Eddie Murphy has a ton of films under his belt. If you’re like most folks, his antics have long ago become tired and worn out. Come with me now to a time when Murphy was young and full of energy. Trading Places was really only Murphy’s second film after 48 hours. In Trading Places, we get vintage Eddie Murphy. You can tell he was still hungry. Today he simply calls too many performances in. Dan Aykroyd was also at a turning point in his own career. It hadn’t been too long since he lost his longtime partner Jim Belushi to a drug overdose. He was just learning to stand on his own. Put these two guys together today, and there’s not much chance you’d get the solid gold that was possible in 1983. Fortunately for us, there is this HD release of Trading Places, when both actors still felt they had something to prove. The cast was brilliant all the way around. Jamie Lee Curtis displayed her obvious assets for the first time in a film. Known mostly as a scream queen at that time, Curtis was a choice the studio was not at all happy with. The Wolf Man’s own Ralph Bellamy, along with fellow veteran actor Don Amechi, played the Duke brothers to perfection. Finally, Denholm Eliott added his own understated brilliance as Coleman, the butler.
Trading Places was originally written as a vehicle for Gene Wilder and Richard Pryor. That team had had great success with a few films already, and it was felt they were the only ones capable of pulling off this kind of a film. I’m not sure how that might have worked. Certainly it still might have been a funny outing, but somehow I think everything worked out for the best. Trading Places broke many conventions of the time. The black and white stereotypes were a concern, as were other elements. Having a hooker play such a pivotal role was questioned. The studio even expressed some problems with the fate of Mr. Beaks. A little gorilla love went a long way toward the poetic justice these kinds of villians often require. John Landis stood his ground the entire time, refusing to budge. Remove any of these elements, and who knows what we might have ended up with.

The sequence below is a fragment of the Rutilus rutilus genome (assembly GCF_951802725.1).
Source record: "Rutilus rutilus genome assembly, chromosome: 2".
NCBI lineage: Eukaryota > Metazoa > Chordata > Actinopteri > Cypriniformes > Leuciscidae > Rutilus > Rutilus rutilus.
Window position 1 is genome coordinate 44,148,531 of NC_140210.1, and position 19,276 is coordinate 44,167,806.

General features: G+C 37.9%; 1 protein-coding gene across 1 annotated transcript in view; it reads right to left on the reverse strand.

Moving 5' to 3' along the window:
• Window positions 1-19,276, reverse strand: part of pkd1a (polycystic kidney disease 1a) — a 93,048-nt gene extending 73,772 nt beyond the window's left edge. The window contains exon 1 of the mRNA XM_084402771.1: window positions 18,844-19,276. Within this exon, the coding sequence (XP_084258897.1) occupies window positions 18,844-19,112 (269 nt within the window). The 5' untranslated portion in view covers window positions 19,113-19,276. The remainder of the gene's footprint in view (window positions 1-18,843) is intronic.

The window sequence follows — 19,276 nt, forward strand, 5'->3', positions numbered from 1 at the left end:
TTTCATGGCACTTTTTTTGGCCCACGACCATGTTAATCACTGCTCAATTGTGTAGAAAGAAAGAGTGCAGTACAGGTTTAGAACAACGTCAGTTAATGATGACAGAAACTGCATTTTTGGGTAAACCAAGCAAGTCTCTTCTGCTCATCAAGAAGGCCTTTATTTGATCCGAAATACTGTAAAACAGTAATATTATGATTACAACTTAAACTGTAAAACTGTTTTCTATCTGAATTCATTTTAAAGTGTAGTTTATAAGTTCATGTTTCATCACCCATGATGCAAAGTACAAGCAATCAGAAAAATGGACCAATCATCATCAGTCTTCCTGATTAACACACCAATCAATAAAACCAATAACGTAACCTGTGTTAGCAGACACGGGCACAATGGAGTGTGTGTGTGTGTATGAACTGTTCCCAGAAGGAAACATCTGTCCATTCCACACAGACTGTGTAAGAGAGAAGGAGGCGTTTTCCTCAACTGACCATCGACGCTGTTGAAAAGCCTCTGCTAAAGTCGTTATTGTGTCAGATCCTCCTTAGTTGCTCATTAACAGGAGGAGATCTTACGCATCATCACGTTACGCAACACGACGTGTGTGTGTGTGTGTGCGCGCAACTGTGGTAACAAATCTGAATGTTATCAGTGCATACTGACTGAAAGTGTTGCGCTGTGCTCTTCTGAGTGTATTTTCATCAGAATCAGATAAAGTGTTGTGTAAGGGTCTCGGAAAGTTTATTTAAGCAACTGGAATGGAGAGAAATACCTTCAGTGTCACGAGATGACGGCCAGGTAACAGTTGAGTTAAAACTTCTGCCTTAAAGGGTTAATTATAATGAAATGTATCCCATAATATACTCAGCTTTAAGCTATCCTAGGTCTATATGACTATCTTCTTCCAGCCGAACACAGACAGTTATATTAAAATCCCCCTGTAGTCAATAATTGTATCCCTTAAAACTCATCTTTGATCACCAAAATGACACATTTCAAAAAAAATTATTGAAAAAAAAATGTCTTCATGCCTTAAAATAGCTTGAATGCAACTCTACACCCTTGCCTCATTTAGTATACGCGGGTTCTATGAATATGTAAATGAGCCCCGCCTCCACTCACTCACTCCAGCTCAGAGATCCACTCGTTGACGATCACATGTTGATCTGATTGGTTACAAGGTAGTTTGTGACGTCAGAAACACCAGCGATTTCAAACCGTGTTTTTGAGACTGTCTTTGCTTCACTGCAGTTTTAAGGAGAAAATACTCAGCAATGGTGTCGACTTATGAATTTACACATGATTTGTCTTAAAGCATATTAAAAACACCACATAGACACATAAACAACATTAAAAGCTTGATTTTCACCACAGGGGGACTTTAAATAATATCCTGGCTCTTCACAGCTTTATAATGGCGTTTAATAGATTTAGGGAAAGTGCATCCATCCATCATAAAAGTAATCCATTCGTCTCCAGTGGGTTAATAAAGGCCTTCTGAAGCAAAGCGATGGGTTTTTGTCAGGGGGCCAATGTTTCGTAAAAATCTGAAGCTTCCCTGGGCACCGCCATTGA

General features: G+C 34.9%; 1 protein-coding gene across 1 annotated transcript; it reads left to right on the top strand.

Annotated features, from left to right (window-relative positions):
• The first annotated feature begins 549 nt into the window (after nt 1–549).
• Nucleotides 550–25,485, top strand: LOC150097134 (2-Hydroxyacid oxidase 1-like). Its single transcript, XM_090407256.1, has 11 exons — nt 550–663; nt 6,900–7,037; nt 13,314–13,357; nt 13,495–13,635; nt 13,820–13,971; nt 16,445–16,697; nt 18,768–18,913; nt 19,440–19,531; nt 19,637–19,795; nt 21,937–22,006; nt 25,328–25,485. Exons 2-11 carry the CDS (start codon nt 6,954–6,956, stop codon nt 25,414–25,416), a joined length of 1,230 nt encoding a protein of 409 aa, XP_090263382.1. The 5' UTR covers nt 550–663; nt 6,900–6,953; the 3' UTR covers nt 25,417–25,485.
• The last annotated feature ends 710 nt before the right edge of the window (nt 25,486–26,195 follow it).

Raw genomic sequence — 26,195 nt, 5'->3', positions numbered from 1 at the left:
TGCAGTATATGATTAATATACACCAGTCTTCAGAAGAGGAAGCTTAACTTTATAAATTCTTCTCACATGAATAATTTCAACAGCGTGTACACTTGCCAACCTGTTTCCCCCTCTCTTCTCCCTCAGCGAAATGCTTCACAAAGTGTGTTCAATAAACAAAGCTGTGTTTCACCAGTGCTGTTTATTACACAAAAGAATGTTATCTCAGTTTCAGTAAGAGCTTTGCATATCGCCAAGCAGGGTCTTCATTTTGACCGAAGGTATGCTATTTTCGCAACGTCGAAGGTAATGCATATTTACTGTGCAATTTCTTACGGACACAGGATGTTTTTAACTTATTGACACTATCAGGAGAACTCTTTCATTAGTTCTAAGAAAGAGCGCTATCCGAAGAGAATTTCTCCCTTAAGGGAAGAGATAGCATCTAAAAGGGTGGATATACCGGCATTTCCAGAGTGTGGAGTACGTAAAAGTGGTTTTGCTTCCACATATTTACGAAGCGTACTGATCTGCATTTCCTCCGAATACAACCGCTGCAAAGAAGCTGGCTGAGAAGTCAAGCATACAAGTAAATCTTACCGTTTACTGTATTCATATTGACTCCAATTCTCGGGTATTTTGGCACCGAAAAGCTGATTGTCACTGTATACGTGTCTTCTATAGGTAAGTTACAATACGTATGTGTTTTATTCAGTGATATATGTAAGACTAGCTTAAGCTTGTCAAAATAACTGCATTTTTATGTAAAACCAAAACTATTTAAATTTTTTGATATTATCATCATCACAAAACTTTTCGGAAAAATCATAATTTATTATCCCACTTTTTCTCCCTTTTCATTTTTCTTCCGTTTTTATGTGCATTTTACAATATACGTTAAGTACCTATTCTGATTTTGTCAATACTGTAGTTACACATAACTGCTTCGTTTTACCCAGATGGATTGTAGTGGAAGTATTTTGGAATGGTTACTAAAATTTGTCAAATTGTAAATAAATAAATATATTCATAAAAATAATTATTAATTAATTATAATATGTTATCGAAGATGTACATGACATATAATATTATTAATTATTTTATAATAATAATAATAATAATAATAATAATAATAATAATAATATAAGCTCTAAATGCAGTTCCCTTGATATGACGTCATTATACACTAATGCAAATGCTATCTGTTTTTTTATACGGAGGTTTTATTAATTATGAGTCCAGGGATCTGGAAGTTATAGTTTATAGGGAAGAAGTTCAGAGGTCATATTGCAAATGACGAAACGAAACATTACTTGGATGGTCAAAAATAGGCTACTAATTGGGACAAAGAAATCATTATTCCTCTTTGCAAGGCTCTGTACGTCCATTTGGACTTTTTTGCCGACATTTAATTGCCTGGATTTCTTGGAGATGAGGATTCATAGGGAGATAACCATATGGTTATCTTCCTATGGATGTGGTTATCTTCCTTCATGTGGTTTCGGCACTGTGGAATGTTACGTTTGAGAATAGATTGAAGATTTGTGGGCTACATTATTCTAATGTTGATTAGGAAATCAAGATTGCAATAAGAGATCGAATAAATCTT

Winthorpe (Aykroyd) is a wealthy man from a prestigious family. He has a well-paying job at the Duke & Duke Commodity Brokarage. He’s engaged to the niece of his two bosses. He lives the life of luxury, and it has made him the perfect snob. All the while Billy Ray Valentine (Murphy) lives from scam to scam on the cold streets of Philadelphia. It’s an understatement to say he’s not feeling any of that brotherly love. The Dukes (Bellamy/Ameche) have an argument over the age old question of what makes the man, genetics or environment. To settle their $1 bet they decide to frame and ruin the life of Winthorpe and invite Billy Ray to step into his shoes. Winthorpe befriends a hooker (Curtis) paid to drive away his fiancee. Billy Ray begins to develop a sense of responsibility and thrives in his new position, until he overhears the Dukes and learns of the bet. He teams up with Winthorpe and company to get even with the Dukes. When you tell it that way, it all seems so ordinary. Watch the film, and you’ll be surprised at just how extraordinary ordinary can get.